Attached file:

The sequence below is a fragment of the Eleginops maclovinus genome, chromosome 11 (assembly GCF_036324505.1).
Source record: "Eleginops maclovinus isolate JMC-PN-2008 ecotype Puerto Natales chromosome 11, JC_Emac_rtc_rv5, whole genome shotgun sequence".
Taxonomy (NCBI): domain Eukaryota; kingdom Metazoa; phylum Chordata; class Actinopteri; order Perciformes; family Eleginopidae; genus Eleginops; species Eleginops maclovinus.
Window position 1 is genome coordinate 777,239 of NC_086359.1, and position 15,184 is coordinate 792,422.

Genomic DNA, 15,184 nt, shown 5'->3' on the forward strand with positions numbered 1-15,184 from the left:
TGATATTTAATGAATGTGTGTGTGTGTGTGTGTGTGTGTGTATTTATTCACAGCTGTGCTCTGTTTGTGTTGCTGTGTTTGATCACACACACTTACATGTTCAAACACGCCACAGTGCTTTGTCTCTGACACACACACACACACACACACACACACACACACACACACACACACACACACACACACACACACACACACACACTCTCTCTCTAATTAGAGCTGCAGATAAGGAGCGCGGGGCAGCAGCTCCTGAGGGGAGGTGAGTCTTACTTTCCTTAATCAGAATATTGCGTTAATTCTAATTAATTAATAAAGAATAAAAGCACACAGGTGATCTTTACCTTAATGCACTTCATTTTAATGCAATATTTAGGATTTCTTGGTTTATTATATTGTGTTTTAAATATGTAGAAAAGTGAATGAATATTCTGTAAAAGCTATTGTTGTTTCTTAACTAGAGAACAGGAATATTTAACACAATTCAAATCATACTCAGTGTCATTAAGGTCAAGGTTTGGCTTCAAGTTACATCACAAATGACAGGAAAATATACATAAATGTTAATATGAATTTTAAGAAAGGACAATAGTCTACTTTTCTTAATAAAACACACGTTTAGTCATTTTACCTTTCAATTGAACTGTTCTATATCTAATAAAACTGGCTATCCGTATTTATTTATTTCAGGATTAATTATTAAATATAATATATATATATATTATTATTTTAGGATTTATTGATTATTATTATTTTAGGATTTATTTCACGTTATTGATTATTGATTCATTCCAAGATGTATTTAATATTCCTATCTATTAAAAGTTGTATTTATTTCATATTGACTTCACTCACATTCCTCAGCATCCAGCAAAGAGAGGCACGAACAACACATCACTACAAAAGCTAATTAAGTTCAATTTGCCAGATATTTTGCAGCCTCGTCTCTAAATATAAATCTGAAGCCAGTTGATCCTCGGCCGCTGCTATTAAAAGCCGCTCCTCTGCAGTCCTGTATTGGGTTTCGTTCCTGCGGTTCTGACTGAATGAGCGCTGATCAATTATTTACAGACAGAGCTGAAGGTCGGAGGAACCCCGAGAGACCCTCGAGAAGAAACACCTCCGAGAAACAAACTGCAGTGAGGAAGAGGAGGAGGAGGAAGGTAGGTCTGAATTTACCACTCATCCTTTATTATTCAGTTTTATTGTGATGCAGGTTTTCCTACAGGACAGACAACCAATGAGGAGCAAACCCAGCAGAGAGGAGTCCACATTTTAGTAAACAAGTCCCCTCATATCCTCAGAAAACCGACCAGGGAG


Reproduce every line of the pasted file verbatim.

The sequence below is a fragment of the Eleginops maclovinus genome, chromosome 11 (assembly GCF_036324505.1).
Source record: "Eleginops maclovinus isolate JMC-PN-2008 ecotype Puerto Natales chromosome 11, JC_Emac_rtc_rv5, whole genome shotgun sequence".
Taxonomy (NCBI): domain Eukaryota; kingdom Metazoa; phylum Chordata; class Actinopteri; order Perciformes; family Eleginopidae; genus Eleginops; species Eleginops maclovinus.
Window position 1 is genome coordinate 777,239 of NC_086359.1, and position 15,184 is coordinate 792,422.

Genomic DNA, 15,184 nt, shown 5'->3' on the forward strand with positions numbered 1-15,184 from the left:
TGATATTTAATGAATGTGTGTGTGTGTGTGTGTGTGTGTGTATTTATTCACAGCTGTGCTCTGTTTGTGTTGCTGTGTTTGATCACACACACTTACATGTTCAAACACGCCACAGTGCTTTGTCTCTGACACACACACACACACACACACACACACACACACACACACACACACACACACACACACACACACACACACACACTCTCTCTCTAATTAGAGCTGCAGATAAGGAGCGCGGGGCAGCAGCTCCTGAGGGGAGGTGAGTCTTACTTTCCTTAATCAGAATATTGCGTTAATTCTAATTAATTAATAAAGAATAAAAGCACACAGGTGATCTTTACCTTAATGCACTTCATTTTAATGCAATATTTAGGATTTCTTGGTTTATTATATTGTGTTTTAAATATGTAGAAAAGTGAATGAATATTCTGTAAAAGCTATTGTTGTTTCTTAACTAGAGAACAGGAATATTTAACACAATTCAAATCATACTCAGTGTCATTAAGGTCAAGGTTTGGCTTCAAGTTACATCACAAATGACAGGAAAATATACATAAATGTTAATATGAATTTTAAGAAAGGACAATAGTCTACTTTTCTTAATAAAACACACGTTTAGTCATTTTACCTTTCAATTGAACTGTTCTATATCTAATAAAACTGGCTATCCGTATTTATTTATTTCAGGATTAATTATTAAATATAATATATATATATATTATTATTTTAGGATTTATTGATTATTATTATTTTAGGATTTATTTCACGTTATTGATTATTGATTCATTCCAAGATGTATTTAATATTCCTATCTATTAAAAGTTGTATTTATTTCATATTGACTTCACTCACATTCCTCAGCATCCAGCAAAGAGAGGCACGAACAACACATCACTACAAAAGCTAATTAAGTTCAATTTGCCAGATATTTTGCAGCCTCGTCTCTAAATATAAATCTGAAGCCAGTTGATCCTCGGCCGCTGCTATTAAAAGCCGCTCCTCTGCAGTCCTGTATTGGGTTTCGTTCCTGCGGTTCTGACTGAATGAGCGCTGATCAATTATTTACAGACAGAGCTGAAGGTCGGAGGAACCCCGAGAGACCCTCGAGAAGAAACACCTCCGAGAAACAAACTGCAGTGAGGAAGAGGAGGAGGAGGAAGGTAGGTCTGAATTTACCACTCATCCTTTATTATTCAGTTTTATTGTGATGCAGGTTTTCCTACAGGACAGACAACCAATGAGGAGCAAACCCAGCAGAGAGGAGTCCACATTTTAGTAAACAAGTCCCCTCATATCCTCAGAAAACCGACCAGGGAG